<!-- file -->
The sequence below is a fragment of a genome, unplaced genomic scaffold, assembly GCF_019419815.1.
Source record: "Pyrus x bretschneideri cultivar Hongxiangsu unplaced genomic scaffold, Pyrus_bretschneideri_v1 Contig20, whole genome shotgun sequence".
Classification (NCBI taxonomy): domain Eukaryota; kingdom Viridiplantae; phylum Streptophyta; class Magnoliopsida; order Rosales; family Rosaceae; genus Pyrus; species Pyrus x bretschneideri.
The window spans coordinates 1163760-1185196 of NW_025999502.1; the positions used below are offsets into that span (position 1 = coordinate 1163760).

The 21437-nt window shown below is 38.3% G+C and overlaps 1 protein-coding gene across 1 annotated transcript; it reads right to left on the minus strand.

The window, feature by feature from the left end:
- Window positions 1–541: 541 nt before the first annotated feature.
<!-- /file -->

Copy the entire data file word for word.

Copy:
The sequence below is a fragment of a genome, unplaced genomic scaffold, assembly GCF_019419815.1.
Source record: "Pyrus x bretschneideri cultivar Hongxiangsu unplaced genomic scaffold, Pyrus_bretschneideri_v1 Contig20, whole genome shotgun sequence".
Classification (NCBI taxonomy): domain Eukaryota; kingdom Viridiplantae; phylum Streptophyta; class Magnoliopsida; order Rosales; family Rosaceae; genus Pyrus; species Pyrus x bretschneideri.
The window spans coordinates 1163760-1185196 of NW_025999502.1; the positions used below are offsets into that span (position 1 = coordinate 1163760).

The 21437-nt window shown below is 38.3% G+C and overlaps 1 protein-coding gene across 1 annotated transcript; it reads right to left on the minus strand.

The window, feature by feature from the left end:
- Window positions 1–541: 541 nt before the first annotated feature.